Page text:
Now for the one, we had all been talking about after seeing numerous photographs. The poor soul clinging to a ledge for dear life was unmissable as we rounded a bend on one of the winding rocky roads in the Sesfontein Conservancy. We spent a bit more time at this site as we inspected the stone man and marvelled at the engineering and effort it must have taken to create such a great piece of art. The shade in the little cave beneath the ledge was very welcoming, and it was only the promise of lunch in the shade of the palm trees at Sesfontein Fort that motivated the group to leave the shady retreat.

The Sesfontein Fort is another one of those landmarks that every overlander in the area knows about and makes a point of visiting. It has a fuel station and serves great lunches in their beautifully manicured garden. It’s a perfect place to enjoy a cold one, but there was no drinking for our group as we still had to drive just over 100km to Palmwag Lodge, where the promise of a bar and a swimming pool kept us motivated. With nine stone men in the bag so far, we were hoping to find at least one more along the way to get to double digits.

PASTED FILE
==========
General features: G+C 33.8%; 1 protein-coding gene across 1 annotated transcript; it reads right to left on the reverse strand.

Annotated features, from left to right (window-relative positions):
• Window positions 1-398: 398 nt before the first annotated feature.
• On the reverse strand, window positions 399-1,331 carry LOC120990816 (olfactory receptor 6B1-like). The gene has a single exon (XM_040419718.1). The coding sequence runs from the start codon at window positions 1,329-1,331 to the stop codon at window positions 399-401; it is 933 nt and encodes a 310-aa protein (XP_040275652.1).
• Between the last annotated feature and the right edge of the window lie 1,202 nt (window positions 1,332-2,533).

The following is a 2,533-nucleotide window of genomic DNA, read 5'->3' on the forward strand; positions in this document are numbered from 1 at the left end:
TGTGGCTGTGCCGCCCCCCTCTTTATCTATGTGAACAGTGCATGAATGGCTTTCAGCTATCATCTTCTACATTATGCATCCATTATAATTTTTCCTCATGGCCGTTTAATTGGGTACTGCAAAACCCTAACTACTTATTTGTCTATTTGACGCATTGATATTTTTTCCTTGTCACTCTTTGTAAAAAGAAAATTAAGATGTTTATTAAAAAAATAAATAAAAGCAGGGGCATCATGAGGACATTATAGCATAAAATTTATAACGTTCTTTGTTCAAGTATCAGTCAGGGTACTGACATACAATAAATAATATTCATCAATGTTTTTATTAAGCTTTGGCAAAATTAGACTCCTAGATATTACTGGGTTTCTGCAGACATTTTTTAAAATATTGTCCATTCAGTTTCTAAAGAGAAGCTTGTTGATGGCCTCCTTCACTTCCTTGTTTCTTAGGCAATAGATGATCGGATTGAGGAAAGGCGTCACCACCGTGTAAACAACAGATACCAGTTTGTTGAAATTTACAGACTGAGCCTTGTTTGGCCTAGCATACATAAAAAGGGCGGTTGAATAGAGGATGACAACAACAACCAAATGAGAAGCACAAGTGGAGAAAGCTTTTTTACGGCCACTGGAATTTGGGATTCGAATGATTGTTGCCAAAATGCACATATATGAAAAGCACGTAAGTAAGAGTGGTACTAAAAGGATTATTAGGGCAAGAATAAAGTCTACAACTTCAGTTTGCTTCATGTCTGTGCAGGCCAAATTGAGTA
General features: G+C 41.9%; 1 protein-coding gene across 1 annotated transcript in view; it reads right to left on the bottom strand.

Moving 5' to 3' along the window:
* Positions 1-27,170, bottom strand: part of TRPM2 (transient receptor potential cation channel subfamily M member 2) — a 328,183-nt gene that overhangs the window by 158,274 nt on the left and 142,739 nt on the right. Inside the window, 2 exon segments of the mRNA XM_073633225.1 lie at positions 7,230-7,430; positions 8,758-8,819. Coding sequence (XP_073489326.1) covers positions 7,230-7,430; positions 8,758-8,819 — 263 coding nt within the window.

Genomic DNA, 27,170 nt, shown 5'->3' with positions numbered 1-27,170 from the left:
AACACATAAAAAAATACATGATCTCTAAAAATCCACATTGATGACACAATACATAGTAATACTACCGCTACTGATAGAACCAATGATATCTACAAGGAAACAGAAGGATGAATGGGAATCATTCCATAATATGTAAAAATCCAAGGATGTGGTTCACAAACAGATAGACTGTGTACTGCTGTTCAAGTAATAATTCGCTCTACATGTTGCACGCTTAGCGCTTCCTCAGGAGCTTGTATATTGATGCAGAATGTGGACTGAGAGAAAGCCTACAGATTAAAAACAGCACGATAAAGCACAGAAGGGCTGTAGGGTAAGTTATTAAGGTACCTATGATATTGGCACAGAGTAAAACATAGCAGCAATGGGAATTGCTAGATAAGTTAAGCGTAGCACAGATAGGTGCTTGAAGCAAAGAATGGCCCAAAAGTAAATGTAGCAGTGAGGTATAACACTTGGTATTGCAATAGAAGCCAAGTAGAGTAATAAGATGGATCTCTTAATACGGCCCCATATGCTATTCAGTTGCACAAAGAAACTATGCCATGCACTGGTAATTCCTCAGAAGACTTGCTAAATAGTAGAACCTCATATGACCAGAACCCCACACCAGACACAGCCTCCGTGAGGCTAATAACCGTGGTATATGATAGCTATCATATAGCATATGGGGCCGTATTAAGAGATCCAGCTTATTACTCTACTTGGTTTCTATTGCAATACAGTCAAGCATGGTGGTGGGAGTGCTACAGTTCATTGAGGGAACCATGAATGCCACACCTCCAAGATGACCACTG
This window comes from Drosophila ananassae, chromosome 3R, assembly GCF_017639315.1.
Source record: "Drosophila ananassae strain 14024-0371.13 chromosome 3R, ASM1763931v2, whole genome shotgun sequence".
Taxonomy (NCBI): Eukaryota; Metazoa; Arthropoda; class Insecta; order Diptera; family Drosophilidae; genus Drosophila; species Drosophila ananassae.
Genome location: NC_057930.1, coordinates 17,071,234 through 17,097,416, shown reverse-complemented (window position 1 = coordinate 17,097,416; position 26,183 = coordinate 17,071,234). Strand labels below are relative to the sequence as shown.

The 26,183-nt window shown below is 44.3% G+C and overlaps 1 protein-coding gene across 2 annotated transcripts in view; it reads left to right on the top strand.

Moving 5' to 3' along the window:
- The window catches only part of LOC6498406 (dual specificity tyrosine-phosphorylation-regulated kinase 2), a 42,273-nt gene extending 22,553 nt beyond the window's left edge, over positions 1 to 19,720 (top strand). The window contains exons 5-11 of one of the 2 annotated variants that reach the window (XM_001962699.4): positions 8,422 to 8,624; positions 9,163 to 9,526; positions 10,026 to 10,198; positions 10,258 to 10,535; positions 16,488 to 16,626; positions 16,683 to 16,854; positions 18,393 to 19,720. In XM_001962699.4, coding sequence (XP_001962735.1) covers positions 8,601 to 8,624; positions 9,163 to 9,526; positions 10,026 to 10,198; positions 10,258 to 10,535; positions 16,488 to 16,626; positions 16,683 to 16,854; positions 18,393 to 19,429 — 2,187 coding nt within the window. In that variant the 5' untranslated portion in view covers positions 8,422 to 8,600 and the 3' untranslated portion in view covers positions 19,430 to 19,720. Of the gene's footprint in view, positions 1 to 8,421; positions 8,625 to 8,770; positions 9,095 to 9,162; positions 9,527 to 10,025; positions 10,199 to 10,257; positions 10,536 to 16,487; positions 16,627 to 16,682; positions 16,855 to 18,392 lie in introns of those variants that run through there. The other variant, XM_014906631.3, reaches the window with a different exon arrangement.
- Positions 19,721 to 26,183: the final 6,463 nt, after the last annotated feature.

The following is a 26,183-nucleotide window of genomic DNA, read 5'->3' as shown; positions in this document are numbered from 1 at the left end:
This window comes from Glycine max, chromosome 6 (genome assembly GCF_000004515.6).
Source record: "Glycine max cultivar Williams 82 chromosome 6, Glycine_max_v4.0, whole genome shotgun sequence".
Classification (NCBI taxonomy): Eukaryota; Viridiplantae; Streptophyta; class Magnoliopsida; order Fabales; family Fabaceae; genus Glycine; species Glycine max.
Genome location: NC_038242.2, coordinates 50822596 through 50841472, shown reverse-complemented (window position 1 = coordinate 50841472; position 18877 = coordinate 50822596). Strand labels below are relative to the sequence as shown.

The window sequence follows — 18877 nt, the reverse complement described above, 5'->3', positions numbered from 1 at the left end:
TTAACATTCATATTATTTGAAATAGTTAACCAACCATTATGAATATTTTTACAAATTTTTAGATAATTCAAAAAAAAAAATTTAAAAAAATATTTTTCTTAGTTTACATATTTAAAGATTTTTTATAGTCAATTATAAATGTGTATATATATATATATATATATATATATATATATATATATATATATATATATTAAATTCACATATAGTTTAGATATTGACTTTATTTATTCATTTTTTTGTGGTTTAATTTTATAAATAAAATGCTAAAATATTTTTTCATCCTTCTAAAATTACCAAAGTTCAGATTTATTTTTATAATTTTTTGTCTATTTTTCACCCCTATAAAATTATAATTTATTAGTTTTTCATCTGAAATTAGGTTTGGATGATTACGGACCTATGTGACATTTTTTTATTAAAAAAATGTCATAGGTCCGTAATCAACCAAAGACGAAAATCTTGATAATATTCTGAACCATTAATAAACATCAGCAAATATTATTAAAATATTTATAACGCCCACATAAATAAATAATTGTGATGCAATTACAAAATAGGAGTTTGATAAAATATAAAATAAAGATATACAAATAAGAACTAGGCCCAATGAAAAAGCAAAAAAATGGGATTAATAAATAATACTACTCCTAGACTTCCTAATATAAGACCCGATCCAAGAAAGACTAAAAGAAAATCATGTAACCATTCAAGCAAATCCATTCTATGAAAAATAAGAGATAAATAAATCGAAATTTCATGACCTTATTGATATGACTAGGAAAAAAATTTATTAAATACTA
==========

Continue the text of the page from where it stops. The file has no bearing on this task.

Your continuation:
A few kilometres into the Palmwag Conservancy, we started to climb a small rise in the road with a small red, rocky koppie to the right of the road. “There’s one!” I shouted in elation before grabbing the radio. Just as I was proudly announcing to the group that I had found number 10, the stone man stood up and started waving at our convoy as we approached his lookout point on the top of the koppie. “False alarm!”

Needless to say, I was given a “strafdop” or two for that misdemeanour as we sat next to the pool at Palmwag Lodge, enjoying a little bit of luxury after nearly two weeks out in the wilderness. Even though our last stone man was fake, we all agreed that there is nothing fake about the amazing adventures and experiences this unforgiving, yet breathtakingly beautiful part of Namibia had delivered over the past couple of weeks.

CONTACT: +27 84 447 4666 | simon@ultimateadventures.tv | www.ultimateadventures.tv | @UltimateAdventures